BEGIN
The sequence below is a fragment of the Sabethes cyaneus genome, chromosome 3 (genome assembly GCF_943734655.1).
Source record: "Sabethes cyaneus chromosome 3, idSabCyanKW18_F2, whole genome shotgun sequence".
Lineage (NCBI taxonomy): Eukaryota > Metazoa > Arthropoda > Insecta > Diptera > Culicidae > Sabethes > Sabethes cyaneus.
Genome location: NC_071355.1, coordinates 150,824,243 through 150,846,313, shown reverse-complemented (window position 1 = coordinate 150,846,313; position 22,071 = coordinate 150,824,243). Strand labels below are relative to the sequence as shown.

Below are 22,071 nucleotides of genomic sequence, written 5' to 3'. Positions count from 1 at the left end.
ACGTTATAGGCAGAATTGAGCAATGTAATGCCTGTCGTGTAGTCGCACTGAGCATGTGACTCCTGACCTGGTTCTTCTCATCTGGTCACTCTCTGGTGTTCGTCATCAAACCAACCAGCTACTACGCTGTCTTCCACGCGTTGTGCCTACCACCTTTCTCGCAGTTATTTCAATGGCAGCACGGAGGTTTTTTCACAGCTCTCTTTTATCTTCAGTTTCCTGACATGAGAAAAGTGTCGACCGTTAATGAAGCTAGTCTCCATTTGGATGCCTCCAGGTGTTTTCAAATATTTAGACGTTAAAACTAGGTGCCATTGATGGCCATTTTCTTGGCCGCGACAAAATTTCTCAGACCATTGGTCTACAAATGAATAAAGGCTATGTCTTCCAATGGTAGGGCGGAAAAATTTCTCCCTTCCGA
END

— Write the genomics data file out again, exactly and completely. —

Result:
The sequence below is a fragment of the Sabethes cyaneus genome, chromosome 3 (genome assembly GCF_943734655.1).
Source record: "Sabethes cyaneus chromosome 3, idSabCyanKW18_F2, whole genome shotgun sequence".
Lineage (NCBI taxonomy): Eukaryota > Metazoa > Arthropoda > Insecta > Diptera > Culicidae > Sabethes > Sabethes cyaneus.
Genome location: NC_071355.1, coordinates 150,824,243 through 150,846,313, shown reverse-complemented (window position 1 = coordinate 150,846,313; position 22,071 = coordinate 150,824,243). Strand labels below are relative to the sequence as shown.

Below are 22,071 nucleotides of genomic sequence, written 5' to 3'. Positions count from 1 at the left end.
ACGTTATAGGCAGAATTGAGCAATGTAATGCCTGTCGTGTAGTCGCACTGAGCATGTGACTCCTGACCTGGTTCTTCTCATCTGGTCACTCTCTGGTGTTCGTCATCAAACCAACCAGCTACTACGCTGTCTTCCACGCGTTGTGCCTACCACCTTTCTCGCAGTTATTTCAATGGCAGCACGGAGGTTTTTTCACAGCTCTCTTTTATCTTCAGTTTCCTGACATGAGAAAAGTGTCGACCGTTAATGAAGCTAGTCTCCATTTGGATGCCTCCAGGTGTTTTCAAATATTTAGACGTTAAAACTAGGTGCCATTGATGGCCATTTTCTTGGCCGCGACAAAATTTCTCAGACCATTGGTCTACAAATGAATAAAGGCTATGTCTTCCAATGGTAGGGCGGAAAAATTTCTCCCTTCCGA